Palazzo Forti

Temporary closure due to earthquake damage

Almost at the end of Via Roma, the street that runs through the old town and that you enter in the main square, Piazza Garibaldi,  there is the most important building of Mogliano, now used as town hall: Palazzo Forti. 
Designed in the end of the sixteenth century as economically autonomous structure, as well as the home of the rich and noble family Forti, has three floors above street level and two below, reachable by road Carelli.

Church of Santa Maria in Piazza

Temporary closure due to earthquake damage

The church keeps inside the altarpiece by Lorenzo Lotto – The Madonna in Glory with Saints John the Baptist, Anthony of Padua, Mary Magdalene and Joseph. (Oil on canvas, 330 x 215 cm).


The presence of Saint Joseph and Saints John the Baptist, Mary Magdalene and Anthony expresses the Church’s intention to encourage the sacraments’ saving function which refers to the painted allegories. Saint John the Baptist represents the Baptism, Saint Anthony of Padua represents the Confirmation; Mary Magdalene the Extreme Unction and Joseph the sacrament of Marriage.

The four saint’s vision of the Virgin in her magnificence is placed in a space in the foreground which is welded with that of the background via a semi-circular wall beyond which ancient monuments are erected; the perspective layout of the monuments assumes a symbolic and historic virtue of the decline of the pagan world and the arrival of the new Christian era.

The work was commissioned in 1547 by the mayor of Mogliano, Jacomo Boninfante, at the price of 130 gold crowns to be paid in several installments, which also included the cost of the frame gilded wooden, built by Bartolomeo de San intaiador Cassano. The altarpiece was completed in 1548 and handed over to the community by the student Durante Nobili. The original frame is guarded in the adjoining sacristy.

Rocca-medieval fortress

The medieval fortress, of which only the bastions remain, is the best place from which to admire the panorama; inside is the Church of Santa Maria del Suffragio, currently deconsecrated, built in 1698 and enlarged at the end of the 18th century.

From the fortress you can also admire the former St. Michael hospital built in 1782 and the Autopalace, a liberty style complex, a former coach garage, now restored and converted into an exhibition space.

Church of the SS. Crocifisso d ‘Ete

It is located at the crossroads for Montegiorgio and Francavilla d’Ete, lapped by the river Ete Morto.

Building has started on 11 November 1579 the first stone was placed from the Bishop of Fermo Msgr. Pinelli, who chose the location. The government and the administration were attributed, with bull of Pope Gregory XIII, to the brotherhood of the SS. Sacramento, which still holds them.

Sanctuary of the SS. Crocifisso

Here is venerated an image depicting ‘Crucified Christ that rises from the grave’ fresco at the end of 1400. Following a miraculous event that happened in the year 1809, the church, rebuilt in elegant neoclassical design by G. Lucatelli, was declared sanctuary by the Viceroy of Italy.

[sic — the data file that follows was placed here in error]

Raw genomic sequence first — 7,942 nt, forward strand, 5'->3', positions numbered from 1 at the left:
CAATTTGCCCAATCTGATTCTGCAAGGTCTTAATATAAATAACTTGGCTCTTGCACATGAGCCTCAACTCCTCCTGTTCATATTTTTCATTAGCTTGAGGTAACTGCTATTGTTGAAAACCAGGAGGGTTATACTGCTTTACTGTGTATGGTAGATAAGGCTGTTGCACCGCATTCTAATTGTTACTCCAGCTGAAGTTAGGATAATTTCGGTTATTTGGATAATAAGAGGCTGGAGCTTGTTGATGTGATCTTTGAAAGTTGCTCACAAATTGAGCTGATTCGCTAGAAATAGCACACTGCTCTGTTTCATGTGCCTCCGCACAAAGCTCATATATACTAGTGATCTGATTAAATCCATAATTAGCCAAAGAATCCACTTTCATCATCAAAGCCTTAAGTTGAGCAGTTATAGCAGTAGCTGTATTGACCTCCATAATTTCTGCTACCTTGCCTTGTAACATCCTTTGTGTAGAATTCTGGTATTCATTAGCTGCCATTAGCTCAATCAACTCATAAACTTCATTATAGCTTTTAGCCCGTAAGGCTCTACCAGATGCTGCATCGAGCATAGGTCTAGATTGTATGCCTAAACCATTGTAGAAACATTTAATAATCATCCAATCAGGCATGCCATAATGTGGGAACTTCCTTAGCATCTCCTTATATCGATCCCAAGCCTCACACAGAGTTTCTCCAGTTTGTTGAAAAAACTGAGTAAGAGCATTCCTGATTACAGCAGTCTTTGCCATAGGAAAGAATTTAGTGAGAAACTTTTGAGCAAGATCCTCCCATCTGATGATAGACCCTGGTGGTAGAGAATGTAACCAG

Church of San Gregorio Magno

Once ‘outside the city walls’ because it was built beyond the castle moat. This church has been transformed during the centuries , the last change was in the XVIII century when the church “was turned” (the presbytery was moved to the entrance side) and was added a monumental staircase to connect the entrance to the new roadway. Inside you can admire an altarpiece of Durante Nobili from Caldarola, a pupil of Lotto and an interesting picture of G.B. Fagiani depicting Mogliano as it appeared in the XVIII century.

Church of San Nicolò di Bari

Currently transformed into an auditorium. Once it stood near the keep: rebuilt twice, it was located a little lower than the old position. It is a small jewel of Baroque art. Above the altar, a scagliola work by Interlenghi di Montottone, a canvas by A. Ricci, the Last Supper; on the sides two paintings, Madonna with Child and Saints Nicola di Bari and Agata (left) and Beato Pietro da Mogliano and S. Antonio da Padova (right).

Monastery of San Giuseppe

Built in 1630 by the Benedectine Sisters of Cassino who remained there for about two centuries, in 1855 it was granted to the Sisters of San Giuseppe di Torino, who occupied it until 2018. The enclosed spaces are worthy of note, since the doors of the rooms are all painted with figures of saints in the upper part and landscapes in the lower one. The Church of the Saints is annexed to the monastery Grisogono and Benedetto, a precious rococo style environment, intact in its original structure and embellished with painted doors and windows, a coffered ceiling and an organ.

Church of Santa Colomba

The church has an evocative coffered ceiling painted by the Moglianese G.B. Pheasants between 1750-1752. Behind the altar, a valuable panel by Durante Nobili, an artist following  Lotto: Enthroned Madonna with Child among Saints Joseph, Colomba, Giovanni Battista, Francesco d’Assisi and Benedetto (1554). The cloister is of considerable beauty, with its frescoed lunettes and wooden furnishings.
 

Santa Maria da Piedi

Set in the walls, next to the Levante gate, it took the name of Santa Maria “a pede castri”. The adjacent Gothic arch preserves the iron hinges of the doors which were closed at sunset after the tolling of the Ave Maria. On the ancient wall, above the arch, there are still five recesses of as many coats of arms that were removed by Napoleon’s soldiers after the battle of Tolentino (1797).

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